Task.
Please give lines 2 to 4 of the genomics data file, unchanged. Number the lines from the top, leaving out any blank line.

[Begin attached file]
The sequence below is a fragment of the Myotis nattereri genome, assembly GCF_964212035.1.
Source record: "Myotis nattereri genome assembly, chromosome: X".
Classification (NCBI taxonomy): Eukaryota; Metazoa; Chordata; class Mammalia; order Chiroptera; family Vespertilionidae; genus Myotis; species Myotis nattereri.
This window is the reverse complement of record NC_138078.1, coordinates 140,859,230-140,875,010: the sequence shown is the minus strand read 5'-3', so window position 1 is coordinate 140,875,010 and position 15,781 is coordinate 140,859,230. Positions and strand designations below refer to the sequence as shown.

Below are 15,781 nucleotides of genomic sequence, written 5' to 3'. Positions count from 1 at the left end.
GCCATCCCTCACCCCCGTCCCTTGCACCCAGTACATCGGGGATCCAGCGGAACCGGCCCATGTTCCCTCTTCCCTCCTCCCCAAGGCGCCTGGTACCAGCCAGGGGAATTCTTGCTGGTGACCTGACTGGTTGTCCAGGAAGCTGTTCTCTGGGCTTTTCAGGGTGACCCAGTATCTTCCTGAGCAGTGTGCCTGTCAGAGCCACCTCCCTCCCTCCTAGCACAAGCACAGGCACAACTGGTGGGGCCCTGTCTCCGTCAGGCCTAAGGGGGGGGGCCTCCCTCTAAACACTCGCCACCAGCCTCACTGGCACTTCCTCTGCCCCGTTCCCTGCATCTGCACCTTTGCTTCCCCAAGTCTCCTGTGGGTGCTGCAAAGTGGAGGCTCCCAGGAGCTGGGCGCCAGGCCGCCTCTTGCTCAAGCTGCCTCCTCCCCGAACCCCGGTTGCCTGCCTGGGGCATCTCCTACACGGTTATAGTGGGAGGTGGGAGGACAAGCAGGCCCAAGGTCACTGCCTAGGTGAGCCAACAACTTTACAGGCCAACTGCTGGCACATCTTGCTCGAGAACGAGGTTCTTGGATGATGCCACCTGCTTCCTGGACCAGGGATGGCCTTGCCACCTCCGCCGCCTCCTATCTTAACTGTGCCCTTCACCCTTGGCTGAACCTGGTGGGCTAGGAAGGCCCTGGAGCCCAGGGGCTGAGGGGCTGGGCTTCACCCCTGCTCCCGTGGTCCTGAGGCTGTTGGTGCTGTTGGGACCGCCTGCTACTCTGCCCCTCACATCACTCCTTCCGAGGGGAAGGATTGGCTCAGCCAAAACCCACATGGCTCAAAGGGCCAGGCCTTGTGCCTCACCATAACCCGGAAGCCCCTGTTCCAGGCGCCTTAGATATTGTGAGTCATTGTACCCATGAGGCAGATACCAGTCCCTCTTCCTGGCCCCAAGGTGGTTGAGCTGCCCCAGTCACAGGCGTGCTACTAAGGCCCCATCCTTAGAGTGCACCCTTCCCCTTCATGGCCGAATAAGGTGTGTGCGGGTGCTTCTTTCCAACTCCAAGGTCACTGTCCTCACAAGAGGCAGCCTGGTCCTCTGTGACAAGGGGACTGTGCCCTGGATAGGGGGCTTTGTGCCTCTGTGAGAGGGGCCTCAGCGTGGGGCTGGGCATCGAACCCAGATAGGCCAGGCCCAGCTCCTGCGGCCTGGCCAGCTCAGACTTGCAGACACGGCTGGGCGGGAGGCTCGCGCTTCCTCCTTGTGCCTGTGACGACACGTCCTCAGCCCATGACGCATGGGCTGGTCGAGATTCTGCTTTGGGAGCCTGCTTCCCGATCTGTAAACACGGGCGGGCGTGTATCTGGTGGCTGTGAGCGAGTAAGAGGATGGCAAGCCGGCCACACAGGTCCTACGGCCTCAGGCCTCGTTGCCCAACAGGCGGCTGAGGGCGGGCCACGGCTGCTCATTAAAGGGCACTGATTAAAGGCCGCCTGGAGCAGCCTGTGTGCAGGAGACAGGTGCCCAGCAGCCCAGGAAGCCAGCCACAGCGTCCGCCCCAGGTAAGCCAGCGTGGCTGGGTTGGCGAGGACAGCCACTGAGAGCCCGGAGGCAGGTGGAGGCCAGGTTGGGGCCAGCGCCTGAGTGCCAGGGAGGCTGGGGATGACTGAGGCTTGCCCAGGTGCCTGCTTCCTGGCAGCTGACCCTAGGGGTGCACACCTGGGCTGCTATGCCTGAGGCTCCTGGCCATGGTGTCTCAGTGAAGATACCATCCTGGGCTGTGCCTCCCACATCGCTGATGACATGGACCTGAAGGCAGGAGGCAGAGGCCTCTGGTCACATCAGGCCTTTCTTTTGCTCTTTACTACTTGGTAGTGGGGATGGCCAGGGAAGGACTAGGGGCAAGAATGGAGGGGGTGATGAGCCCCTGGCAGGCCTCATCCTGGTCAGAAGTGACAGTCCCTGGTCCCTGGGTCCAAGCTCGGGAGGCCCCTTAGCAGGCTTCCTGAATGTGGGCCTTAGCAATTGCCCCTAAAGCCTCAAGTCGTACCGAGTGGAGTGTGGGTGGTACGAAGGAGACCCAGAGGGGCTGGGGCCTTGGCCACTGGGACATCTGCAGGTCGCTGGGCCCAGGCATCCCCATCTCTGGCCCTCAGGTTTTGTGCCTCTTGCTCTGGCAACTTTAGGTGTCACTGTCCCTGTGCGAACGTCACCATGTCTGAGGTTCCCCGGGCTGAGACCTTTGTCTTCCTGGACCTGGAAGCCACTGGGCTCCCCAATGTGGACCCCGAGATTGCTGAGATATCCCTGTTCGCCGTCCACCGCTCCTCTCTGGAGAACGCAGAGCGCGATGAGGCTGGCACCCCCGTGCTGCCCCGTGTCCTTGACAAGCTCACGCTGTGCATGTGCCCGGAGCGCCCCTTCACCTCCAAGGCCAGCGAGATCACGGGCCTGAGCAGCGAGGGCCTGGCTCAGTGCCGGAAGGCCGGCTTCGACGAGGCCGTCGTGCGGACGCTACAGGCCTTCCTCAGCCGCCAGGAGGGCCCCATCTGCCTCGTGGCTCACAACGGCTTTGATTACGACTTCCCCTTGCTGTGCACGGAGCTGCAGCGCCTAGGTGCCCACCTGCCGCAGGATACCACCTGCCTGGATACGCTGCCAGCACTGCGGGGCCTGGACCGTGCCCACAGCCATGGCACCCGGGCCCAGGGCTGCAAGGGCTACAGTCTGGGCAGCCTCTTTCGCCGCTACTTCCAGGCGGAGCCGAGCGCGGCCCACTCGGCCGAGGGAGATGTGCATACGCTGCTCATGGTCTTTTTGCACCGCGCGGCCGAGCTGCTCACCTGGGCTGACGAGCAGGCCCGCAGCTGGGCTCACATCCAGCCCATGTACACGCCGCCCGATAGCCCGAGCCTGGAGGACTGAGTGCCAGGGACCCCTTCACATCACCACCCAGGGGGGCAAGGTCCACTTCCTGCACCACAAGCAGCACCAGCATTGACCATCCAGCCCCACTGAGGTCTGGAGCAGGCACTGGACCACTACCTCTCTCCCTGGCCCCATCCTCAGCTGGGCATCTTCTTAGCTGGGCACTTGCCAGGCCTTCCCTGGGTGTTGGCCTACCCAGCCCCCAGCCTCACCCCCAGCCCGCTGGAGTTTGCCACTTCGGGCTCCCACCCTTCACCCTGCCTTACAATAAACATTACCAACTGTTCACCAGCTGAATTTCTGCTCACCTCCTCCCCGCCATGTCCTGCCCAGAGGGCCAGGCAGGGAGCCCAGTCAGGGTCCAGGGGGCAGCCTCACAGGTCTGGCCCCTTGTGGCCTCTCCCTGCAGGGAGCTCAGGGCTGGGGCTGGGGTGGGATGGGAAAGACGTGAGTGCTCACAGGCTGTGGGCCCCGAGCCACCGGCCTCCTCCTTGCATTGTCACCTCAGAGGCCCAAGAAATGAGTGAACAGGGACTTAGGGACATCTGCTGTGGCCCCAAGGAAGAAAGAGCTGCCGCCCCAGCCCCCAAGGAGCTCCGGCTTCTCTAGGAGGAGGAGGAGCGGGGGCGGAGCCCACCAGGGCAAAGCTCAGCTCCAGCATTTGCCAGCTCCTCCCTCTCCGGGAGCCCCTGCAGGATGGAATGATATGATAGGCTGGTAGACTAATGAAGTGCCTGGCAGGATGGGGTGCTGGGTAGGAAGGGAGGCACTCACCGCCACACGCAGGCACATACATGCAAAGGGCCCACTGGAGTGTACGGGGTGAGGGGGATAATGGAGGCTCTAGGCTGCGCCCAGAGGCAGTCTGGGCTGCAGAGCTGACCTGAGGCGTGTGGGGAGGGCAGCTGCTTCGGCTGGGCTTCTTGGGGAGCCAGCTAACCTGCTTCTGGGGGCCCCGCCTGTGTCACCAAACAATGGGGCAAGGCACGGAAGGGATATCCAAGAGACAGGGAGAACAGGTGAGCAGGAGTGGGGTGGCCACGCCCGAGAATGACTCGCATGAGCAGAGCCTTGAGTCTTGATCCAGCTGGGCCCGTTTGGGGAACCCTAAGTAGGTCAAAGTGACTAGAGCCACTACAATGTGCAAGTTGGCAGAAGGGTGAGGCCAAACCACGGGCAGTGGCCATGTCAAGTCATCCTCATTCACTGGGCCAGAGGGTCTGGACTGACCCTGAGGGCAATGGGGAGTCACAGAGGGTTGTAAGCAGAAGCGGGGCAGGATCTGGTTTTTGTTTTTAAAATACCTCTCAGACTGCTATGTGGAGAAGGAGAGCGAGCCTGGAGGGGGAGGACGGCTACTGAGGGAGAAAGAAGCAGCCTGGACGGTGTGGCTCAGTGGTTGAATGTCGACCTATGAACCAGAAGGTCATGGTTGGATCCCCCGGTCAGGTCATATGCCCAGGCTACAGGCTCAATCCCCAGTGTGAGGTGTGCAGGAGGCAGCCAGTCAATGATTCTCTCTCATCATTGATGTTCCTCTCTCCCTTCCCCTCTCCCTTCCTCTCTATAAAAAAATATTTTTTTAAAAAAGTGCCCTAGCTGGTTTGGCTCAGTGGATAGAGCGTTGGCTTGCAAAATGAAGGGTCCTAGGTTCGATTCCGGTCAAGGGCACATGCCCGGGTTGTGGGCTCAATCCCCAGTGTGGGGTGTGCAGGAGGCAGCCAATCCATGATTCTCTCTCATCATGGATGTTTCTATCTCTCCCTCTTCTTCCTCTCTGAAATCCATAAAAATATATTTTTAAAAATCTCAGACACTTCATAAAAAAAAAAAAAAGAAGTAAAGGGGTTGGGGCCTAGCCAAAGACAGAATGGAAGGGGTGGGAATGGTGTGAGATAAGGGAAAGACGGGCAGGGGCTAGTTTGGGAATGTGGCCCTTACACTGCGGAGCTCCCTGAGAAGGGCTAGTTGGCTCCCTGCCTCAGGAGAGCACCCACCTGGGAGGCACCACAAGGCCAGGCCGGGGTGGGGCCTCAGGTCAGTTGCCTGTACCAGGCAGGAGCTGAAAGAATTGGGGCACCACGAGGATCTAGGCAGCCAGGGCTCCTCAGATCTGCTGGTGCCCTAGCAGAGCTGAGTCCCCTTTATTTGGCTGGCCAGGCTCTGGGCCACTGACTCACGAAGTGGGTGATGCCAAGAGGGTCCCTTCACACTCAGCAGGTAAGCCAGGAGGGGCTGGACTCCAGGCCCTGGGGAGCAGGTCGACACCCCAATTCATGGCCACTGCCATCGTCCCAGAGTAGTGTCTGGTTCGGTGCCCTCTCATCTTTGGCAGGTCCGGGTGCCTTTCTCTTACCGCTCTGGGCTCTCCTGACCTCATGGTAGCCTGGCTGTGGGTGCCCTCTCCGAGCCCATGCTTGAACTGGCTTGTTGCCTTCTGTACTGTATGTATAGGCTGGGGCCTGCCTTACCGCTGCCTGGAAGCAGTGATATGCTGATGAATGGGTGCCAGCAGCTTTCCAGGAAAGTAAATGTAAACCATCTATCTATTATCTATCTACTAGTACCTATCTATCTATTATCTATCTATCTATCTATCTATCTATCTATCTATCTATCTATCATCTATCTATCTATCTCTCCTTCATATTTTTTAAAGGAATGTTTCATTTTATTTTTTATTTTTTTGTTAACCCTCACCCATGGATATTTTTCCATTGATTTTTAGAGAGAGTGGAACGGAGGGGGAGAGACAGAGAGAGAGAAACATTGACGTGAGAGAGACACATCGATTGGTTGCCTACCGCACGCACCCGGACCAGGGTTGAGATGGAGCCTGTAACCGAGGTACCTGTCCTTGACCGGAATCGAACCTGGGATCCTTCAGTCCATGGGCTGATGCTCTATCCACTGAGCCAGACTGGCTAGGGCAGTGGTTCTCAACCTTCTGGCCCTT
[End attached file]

Source record: "Myotis nattereri genome assembly, chromosome: X".
Classification (NCBI taxonomy): Eukaryota; Metazoa; Chordata; class Mammalia; order Chiroptera; family Vespertilionidae; genus Myotis; species Myotis nattereri.
This window is the reverse complement of record NC_138078.1, coordinates 140,859,230-140,875,010: the sequence shown is the minus strand read 5'-3', so window position 1 is coordinate 140,875,010 and position 15,781 is coordinate 140,859,230. Positions and strand designations below refer to the sequence as shown.